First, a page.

Minnesota United FC have made the playoffs twice in their brief MLS history and twice they’ve hosted playoff games. In an era of MLS expansion, DPs and parity, this is no small feat and should be applauded. Head coach Adrian Heath may never say “we’re satisfied, and where we want to be,” but they’re certainly headed in the right direction.
This is a Minnesota team that played its first two matches on the road, winning both, before the MLS season was paused. Then they went to Orlando and played in the MLS is Back Tournament. And then, six months after the season officially began, the Loons hosted a home game.
It’s a Minnesota team that finished 2019 with the MLS Defender and Goalkeeper of the Year. The man between the sticks, Vito Mannone, returned to Reading after his loan expired. Then he was loaned to Esbjerg fB in Denmark and just a few months ago signed a two-year deal with Monaco in Ligue 1. All this to say Minnesota have worked their way back to the playoffs without him. Defender of the Year Ike Opara featured in the first two matches and notched two goals. He hasn’t featured since.
For the Loons to earn their way back to hosting a home playoff game after losing such key pieces to their defense is incredible and demonstrates the quality of a coach like Heath. His guys know his system, they know how he wants them to play and he puts them in the best position to win.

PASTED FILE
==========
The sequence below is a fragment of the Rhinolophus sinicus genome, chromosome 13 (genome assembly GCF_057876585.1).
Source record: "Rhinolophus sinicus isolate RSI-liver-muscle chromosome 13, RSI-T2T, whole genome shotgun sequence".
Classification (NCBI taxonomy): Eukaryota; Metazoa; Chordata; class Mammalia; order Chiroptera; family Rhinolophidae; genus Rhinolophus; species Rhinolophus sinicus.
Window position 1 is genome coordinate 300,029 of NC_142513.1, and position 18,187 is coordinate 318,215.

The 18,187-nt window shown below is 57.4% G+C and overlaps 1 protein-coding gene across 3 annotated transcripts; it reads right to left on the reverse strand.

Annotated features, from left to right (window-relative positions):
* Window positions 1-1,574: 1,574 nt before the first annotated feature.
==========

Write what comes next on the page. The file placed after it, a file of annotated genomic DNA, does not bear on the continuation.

Another key to success for Minnesota has been the return of midfielder Kevin Molino. He suffered a knee injury in 2018 and worked his way back into the team for part of 2019, but the quality wasn’t where it had been prior to the malady. But in 2020, Molino is playing the best soccer of his career. His 0.78 G+A/90 is his best since joining MLS in 2015, aside from his productive yet injury shortened 2018, and he was a finalist for MLS Comeback Player of the Year.
In September, the Loons added Argentine midfielder Emanuel Reynoso. He’s played just 826 minutes but already tallied seven assists (one coming against the Rapids last month.) That’s good for 0.65 assists per 90 minutes. It’s best in MLS among players who have played at least 400 minutes. It’s an undeniable level of quality for a team that was looking for that link between the midfield and attack.
But perhaps the most important aspect to this Minnesota team has been their revelation at goalkeeper. Facing question marks and uncertainty following the expiration of Mannone’s loan, Minnesota went to LAFC and acquired Tyler Miller. It seemed like a good fit, but Miller unfortunately suffered a season-ending injury after just five appearances. After trying Greg Ranjitsingh, Heath settled on a young Canadian named Dayne St. Clair.
St. Clair grabbed the gloves and hasn’t relinquished his spot since. He’s made 13 appearances has six clean sheets. His 46.2% clean sheet percentage is tops in MLS among goalkeepers with at least 10 starts. His 80 % save percentage is fifth-best in the league. He’s faced two penalties and the opposition is 0-for-2 against him, with one save and one miss. St. Clair arrived out of nowhere and appears to be here to stay. The good news for the Rapids is in the seven games he’s conceded goals, he’s conceded multiple goals in five of them.
That will be the key for the Colorado: creating attacking chances early and often. And knowing that if you can just get one past the Loons’ defense, the opportunity for more should present itself. It’s the playoffs, it’s win or go home, single elimination and it’s on the road. The silver lining for the Rapids on the road is nobody in MLS won more road games than the Burgundy Boys.